The Bank is keen on you completing training which it pays for fully. Your manager will be aware of this and will flag trainings he/she thinks is interesting and important for you to attend, but a lot of the choosing will be proactive from you. You can easily get your manager to approve a training, and he/she will then set up work to put the skills you learned to use. It is great to be able to put to use what you've learned, rather than sitting on this new knowledge/skill.
Sports and Social Club
Working from home
Very appealing: if you do well during your placement year, you can be invited back to be a part of the Graduate scheme after completing your Bachelors degree. This is a great opportunity, as the Graduate scheme goes through the University of Warwick, from which you will have a Master's degree. It is relatively rare for firms to offer such opportunities based off of your performance during Placement. Of course, it's twice as good an opportunity as you have the chance to be sure that the Bank of England fits with your expectations of a workplace.
Of course, this has been disrupted by the current coronavirus situation, but the Placement scheme is well integrated socially within the Bank. You are put in touch with your fellow placement students from the start, and the Bank itself organises events between all of us. Two examples are: randomised coffees with different students having a chat, and a virtual (Covid-friendly) escape room game. Not only is this great for meeting new people, but you also get to learn about the different divisions within the Bank from people in a similar situation to yours.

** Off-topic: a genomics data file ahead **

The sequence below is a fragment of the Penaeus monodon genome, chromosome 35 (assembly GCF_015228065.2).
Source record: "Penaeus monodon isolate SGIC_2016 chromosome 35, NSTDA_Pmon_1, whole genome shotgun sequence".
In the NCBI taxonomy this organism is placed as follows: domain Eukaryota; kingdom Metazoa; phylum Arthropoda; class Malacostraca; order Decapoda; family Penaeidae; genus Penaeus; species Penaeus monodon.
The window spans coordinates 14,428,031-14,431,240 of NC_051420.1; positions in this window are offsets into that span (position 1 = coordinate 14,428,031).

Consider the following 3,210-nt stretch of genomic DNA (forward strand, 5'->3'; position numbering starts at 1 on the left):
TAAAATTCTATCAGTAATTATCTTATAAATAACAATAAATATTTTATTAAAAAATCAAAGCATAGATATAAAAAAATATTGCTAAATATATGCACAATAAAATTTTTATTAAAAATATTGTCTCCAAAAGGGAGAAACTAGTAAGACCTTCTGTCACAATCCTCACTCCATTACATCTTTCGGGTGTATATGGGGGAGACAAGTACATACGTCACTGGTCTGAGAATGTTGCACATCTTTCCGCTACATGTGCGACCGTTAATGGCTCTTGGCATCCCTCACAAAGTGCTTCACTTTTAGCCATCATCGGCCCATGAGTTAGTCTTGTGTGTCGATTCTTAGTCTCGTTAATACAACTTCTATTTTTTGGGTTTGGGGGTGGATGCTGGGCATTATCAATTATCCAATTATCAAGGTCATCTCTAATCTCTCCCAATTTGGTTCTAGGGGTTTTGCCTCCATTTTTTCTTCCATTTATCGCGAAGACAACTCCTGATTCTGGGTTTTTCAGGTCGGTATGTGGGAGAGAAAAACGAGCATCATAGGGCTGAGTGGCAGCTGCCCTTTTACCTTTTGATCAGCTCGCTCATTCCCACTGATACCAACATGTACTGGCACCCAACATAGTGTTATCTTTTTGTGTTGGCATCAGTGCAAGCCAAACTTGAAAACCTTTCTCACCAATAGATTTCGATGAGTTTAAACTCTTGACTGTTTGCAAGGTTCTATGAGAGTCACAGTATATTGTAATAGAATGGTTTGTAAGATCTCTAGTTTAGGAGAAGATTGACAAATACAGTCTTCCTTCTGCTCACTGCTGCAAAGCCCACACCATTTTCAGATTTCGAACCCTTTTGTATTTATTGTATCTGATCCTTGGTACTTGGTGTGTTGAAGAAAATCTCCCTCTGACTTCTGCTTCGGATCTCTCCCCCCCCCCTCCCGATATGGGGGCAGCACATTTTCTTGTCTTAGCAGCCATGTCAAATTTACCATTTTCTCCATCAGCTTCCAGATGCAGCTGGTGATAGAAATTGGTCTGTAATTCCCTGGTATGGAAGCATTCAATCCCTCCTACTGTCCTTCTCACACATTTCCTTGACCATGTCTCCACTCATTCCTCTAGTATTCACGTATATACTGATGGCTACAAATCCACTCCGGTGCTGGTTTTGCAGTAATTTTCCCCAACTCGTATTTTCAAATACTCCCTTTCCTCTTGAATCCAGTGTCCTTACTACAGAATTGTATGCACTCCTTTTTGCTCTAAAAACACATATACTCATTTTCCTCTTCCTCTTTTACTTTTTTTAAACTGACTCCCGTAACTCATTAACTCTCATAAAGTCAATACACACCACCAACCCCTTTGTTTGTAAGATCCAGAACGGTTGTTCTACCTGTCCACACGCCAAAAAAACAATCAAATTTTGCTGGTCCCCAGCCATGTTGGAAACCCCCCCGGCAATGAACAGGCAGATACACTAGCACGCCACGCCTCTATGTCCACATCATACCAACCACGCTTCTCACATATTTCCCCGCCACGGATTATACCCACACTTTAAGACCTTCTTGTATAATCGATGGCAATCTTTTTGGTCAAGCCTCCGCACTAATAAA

For obvious reasons, working in London has its costs. But it also has its benefits. Food and drink will definitely cost more than in other cities (like rent), but nothing compares to London. Given that this is a paid Placement, it is a great chance to make the most of a year in such a big city. There is always something to do and the salary is big enough to be able to afford most thing.
Of course, this has been heavily impacted by Covid-19. The City of London is a great place to work, usually buzzing in busy times. There are a multitude of pubs and restaurants around, and I know that previously staff would go out into that area to socialise after work. It's a shame that lockdown and restrictions have halted this, but it doesn't change how great the area is. I definitely hope that the next year of Placement students will be able to experience this as I've been told great things.
Yes, the Bank of England is very keen on work-life balance. As such, it has set up a number of channels to get involved in non-work activities. Firstly, teams most likely have a regular coffee/catch-up set up where work-talk is forbidden. The Bank also offers activities, much like University Societies, through its intranet portal. You can sign up to communities with which you share interests and partake in activities outside of work, as well as discussions (covid-friendly).
Placement Year (10 Months+)
2nd November 2020